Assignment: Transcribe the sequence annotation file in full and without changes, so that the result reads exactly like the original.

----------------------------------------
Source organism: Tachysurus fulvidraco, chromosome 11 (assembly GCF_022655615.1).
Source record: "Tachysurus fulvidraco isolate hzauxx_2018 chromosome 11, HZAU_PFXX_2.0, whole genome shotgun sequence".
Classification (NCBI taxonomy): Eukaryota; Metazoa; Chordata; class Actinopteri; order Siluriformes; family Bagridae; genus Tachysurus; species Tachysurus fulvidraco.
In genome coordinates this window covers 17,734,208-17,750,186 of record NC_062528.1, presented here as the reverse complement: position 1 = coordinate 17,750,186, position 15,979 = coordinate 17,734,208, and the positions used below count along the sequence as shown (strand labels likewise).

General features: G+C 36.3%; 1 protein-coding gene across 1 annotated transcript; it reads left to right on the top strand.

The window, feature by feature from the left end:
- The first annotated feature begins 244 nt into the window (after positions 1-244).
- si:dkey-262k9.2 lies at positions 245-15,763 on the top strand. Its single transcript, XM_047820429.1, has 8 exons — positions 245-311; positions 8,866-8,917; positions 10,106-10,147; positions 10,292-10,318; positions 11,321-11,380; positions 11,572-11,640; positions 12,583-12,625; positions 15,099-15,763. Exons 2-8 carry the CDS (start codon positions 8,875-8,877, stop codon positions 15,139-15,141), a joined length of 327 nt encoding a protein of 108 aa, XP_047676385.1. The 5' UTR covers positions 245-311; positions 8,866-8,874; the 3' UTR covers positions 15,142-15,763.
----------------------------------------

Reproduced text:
Source organism: Tachysurus fulvidraco, chromosome 11 (assembly GCF_022655615.1).
Source record: "Tachysurus fulvidraco isolate hzauxx_2018 chromosome 11, HZAU_PFXX_2.0, whole genome shotgun sequence".
Classification (NCBI taxonomy): Eukaryota; Metazoa; Chordata; class Actinopteri; order Siluriformes; family Bagridae; genus Tachysurus; species Tachysurus fulvidraco.
In genome coordinates this window covers 17,734,208-17,750,186 of record NC_062528.1, presented here as the reverse complement: position 1 = coordinate 17,750,186, position 15,979 = coordinate 17,734,208, and the positions used below count along the sequence as shown (strand labels likewise).

General features: G+C 36.3%; 1 protein-coding gene across 1 annotated transcript; it reads left to right on the top strand.

The window, feature by feature from the left end:
- The first annotated feature begins 244 nt into the window (after positions 1-244).
- si:dkey-262k9.2 lies at positions 245-15,763 on the top strand. Its single transcript, XM_047820429.1, has 8 exons — positions 245-311; positions 8,866-8,917; positions 10,106-10,147; positions 10,292-10,318; positions 11,321-11,380; positions 11,572-11,640; positions 12,583-12,625; positions 15,099-15,763. Exons 2-8 carry the CDS (start codon positions 8,875-8,877, stop codon positions 15,139-15,141), a joined length of 327 nt encoding a protein of 108 aa, XP_047676385.1. The 5' UTR covers positions 245-311; positions 8,866-8,874; the 3' UTR covers positions 15,142-15,763.